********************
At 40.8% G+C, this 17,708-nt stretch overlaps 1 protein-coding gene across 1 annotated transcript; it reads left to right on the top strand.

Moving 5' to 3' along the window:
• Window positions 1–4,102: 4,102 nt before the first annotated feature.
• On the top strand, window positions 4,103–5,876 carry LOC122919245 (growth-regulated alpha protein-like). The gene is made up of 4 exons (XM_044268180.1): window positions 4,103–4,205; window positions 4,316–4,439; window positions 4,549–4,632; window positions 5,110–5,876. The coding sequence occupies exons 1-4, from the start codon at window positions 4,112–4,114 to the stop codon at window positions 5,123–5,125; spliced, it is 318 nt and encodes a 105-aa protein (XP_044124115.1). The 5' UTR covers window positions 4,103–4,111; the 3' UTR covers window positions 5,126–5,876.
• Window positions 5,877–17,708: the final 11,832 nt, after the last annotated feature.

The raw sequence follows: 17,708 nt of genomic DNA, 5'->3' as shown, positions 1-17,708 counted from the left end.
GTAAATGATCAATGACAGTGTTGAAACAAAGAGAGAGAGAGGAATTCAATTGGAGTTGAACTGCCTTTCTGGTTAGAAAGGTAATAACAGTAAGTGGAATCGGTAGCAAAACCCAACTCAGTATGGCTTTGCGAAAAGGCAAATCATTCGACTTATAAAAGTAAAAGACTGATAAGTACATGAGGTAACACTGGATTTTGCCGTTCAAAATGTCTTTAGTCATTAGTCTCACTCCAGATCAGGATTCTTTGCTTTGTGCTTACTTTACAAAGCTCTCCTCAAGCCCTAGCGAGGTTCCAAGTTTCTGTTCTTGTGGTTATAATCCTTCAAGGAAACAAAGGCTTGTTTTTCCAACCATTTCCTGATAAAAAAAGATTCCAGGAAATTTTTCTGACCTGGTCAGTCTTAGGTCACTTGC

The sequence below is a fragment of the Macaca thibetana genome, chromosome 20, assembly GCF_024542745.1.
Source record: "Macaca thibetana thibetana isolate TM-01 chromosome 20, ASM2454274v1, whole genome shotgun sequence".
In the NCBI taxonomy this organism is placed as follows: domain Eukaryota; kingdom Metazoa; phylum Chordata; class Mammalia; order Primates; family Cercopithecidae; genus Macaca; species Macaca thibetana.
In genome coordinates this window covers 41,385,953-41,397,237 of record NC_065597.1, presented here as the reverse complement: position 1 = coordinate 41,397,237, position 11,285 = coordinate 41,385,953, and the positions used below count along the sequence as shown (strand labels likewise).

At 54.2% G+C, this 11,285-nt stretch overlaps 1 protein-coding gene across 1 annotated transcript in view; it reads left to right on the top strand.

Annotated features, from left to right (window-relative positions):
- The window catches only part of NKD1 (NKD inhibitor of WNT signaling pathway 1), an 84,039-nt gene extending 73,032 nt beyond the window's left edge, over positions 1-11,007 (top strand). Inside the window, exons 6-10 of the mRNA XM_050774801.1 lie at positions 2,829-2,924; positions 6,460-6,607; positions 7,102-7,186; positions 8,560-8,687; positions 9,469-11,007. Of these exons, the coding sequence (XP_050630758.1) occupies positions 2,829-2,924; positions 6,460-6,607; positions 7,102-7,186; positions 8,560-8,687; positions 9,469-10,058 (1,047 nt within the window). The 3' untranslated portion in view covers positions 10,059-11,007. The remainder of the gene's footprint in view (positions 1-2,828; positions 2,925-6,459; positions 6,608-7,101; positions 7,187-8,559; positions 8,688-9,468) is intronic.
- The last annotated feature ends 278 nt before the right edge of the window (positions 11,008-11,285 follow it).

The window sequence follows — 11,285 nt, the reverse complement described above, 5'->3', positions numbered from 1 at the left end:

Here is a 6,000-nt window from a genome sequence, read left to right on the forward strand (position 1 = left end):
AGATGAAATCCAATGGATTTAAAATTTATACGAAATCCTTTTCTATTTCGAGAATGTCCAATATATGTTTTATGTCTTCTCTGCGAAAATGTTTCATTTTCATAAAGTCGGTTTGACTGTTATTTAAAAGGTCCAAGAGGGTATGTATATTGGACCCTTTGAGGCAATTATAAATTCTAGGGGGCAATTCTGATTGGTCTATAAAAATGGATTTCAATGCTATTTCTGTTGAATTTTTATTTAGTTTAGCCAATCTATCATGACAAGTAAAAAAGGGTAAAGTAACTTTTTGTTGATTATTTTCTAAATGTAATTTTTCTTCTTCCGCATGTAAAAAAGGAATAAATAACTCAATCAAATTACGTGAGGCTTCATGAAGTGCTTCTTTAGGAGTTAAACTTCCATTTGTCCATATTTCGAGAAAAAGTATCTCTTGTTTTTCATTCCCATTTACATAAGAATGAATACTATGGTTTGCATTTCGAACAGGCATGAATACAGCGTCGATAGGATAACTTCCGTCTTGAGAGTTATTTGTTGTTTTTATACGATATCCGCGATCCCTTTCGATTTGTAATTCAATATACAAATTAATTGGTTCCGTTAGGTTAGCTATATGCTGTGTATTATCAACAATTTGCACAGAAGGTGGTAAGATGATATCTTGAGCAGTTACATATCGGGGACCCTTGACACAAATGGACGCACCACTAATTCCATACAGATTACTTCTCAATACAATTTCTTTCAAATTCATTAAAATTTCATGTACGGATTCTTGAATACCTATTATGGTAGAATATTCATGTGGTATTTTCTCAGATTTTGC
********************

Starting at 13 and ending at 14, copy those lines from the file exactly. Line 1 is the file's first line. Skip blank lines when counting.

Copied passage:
Annotated features, from left to right (window-relative positions):
- The window catches only part of NKD1 (NKD inhibitor of WNT signaling pathway 1), an 84,039-nt gene extending 73,032 nt beyond the window's left edge, over positions 1-11,007 (top strand). Inside the window, exons 6-10 of the mRNA XM_050774801.1 lie at positions 2,829-2,924; positions 6,460-6,607; positions 7,102-7,186; positions 8,560-8,687; positions 9,469-11,007. Of these exons, the coding sequence (XP_050630758.1) occupies positions 2,829-2,924; positions 6,460-6,607; positions 7,102-7,186; positions 8,560-8,687; positions 9,469-10,058 (1,047 nt within the window). The 3' untranslated portion in view covers positions 10,059-11,007. The remainder of the gene's footprint in view (positions 1-2,828; positions 2,925-6,459; positions 6,608-7,101; positions 7,187-8,559; positions 8,688-9,468) is intronic.